Is It Time to Buy the Gold Miners?
by Q Wealth Contributer Nigel Bolton Shaw
Bloomberg tells us that “Gold Bulls Cut Wagers on Signs U.S. Growth Quickens.”
But we are not so sure as Bloomberg that US growth is really quickening. The Federal Reserve has printed trillions to liquefy banks and other financial entities, but little of this has found its way into the “real” economy. Instead, this money has boosted stocks around the world, and especially in the US.
Meanwhile gold has traveled down, though much of the downdraft can be attributed to “paper gold” rather than physical gold that people take possession of. Paper gold is much more apt to be manipulated and the price is set in London via estimates rather than the market.
Thus, gold prices are not perhaps any more trustworthy than stock market signals. Those who claim that markets are signaling a US recovery may be mistaking monetary stimulation for economic growth.
Nonetheless, Bloomberg tells us hedge funds in particular are once again cutting gold forecasts – and that goes for physical delivery as well as mining stocks, ETFs, etc. And of course silver is in the same boat.
Hedge funds lowered bullish gold bets for the first time in five weeks as signs of accelerating U.S. growth contributed to the longest retreat in prices in a month.
Money managers cut their net-long position by 6.5 percent to 65,517 futures and options by July 30, U.S. Commodity Futures Trading Commission data show. Holdings of short contracts rose 6.8 percent, the biggest increase in six weeks. Net-bullish bets across 18 U.S.-traded commodities contracted 15 percent as investors cut wagers on higher crude prices for the first time in a month and more than doubled bearish bets on copper.
Gold futures declined 0.9 percent last week, the first drop since the week ended July 5. Prices capped a four-day losing streak on Aug. 2, the longest since June 27.
… The U.S. economy grew at a faster pace than previously forecast in the second quarter, the Commerce Department said July 31. Manufacturing expanded in July at the fastest pace in more than two years, and the unemployment rate dropped to the lowest since December 2008, government reports showed last week. Gold tumbled 22 percent this year as U.S. expansion prompted speculation the Federal Reserve taper stimulus.
“The economy is healing, and if the economy is healing then it doesn’t require the assistance of the Fed,” said John Stephenson, who helps oversee about C$2.7 billion ($2.6 billion) at First Asset Investment Management Inc. in Toronto. “Whether tapering happens tomorrow or next year, it’s coming, and the market knows it.”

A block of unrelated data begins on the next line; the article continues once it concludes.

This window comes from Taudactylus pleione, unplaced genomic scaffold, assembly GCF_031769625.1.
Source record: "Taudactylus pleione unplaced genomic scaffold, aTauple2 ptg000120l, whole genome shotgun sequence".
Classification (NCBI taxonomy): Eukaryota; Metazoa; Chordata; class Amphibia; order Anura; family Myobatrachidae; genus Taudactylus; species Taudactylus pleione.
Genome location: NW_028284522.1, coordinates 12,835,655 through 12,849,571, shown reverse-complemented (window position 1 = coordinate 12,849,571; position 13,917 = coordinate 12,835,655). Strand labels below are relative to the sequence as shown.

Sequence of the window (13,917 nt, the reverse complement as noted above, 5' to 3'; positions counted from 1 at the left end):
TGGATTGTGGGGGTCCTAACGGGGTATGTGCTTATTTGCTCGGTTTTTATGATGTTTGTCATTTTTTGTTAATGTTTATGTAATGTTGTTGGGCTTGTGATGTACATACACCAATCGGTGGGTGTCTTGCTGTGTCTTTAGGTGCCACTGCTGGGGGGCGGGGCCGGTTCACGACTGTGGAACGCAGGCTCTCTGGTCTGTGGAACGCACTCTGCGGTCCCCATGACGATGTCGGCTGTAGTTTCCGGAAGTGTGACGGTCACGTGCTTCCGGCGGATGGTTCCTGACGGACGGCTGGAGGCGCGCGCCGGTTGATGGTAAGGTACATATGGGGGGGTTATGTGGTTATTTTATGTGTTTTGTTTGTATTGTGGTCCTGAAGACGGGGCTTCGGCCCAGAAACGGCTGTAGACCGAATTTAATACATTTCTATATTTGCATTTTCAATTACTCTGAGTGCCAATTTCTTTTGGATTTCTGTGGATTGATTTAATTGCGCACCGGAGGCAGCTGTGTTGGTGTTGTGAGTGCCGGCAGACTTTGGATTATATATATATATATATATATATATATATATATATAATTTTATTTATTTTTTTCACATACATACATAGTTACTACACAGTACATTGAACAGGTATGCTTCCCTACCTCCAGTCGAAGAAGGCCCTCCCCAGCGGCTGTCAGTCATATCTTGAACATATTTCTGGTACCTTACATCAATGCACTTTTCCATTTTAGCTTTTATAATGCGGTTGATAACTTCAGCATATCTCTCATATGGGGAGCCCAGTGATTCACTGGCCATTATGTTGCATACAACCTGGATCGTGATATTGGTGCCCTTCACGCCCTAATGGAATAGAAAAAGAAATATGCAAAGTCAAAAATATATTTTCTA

One of the funds managers that has suffered the most from gold’s decline is John Paulson, who has been seeing steady losses to his flagship funds. Meanwhile, Bloomberg claims that 100 or more economist estimates see the US economy headed upwards over the next year.
Some who are metals-oriented are willing to fight the current trend however, including Greenlight Capital Re Ltd., a reinsurer whose manager David Einhorn, sold “a small amount” of bullion to buy shares of gold-mining stocks. Einhorn has claimed that the miners were in “free fall.” Indeed, according to Bloomberg, the Philadelphia Stock Exchange Gold & Silver Index of 30 mining companies “plunged 34 percent in the three months ended June 30.”
Einhorn may be right about gold mining stocks given that the current Golden Bull has not completed its cycle. In the 1970s as in the 1930s, gold mining stocks ultimately appreciated considerably despite economic difficulties. In the current era, physical gold and silver have appreciated a great deal but mining stocks have not participated.
But this may not be telling us that the economic cycle has shifted back to stocks and economic renewal. The current scenario may simply be one where the larger business cycle itself has not run its course. If this is the case, then the miners are still due for a considerable upwards move and stocks – and the US economy in particular – may not hold its gains.
It may be a long time before gold mining bets pay off, but those who are students of business cycle history, especially in the US, may wish to buy now to participate in a powerful mining recovery that investment history would indicate is still to come.
Others, of course, scoff at such notions and confidently await a resurgent US economy and an additional 20-year moderation in gold prices.
These are the scenarios that many are considering and a goodly amount of wealth hangs in the balance.
Nigel Bolton Shaw specializes in international Austrian economic analysis and writes for numerous publications including Without Borders newsletter.
Articles provided to Q Wealth are original compositions not to be found elsewhere. He welcomes your comments at [email protected] or below.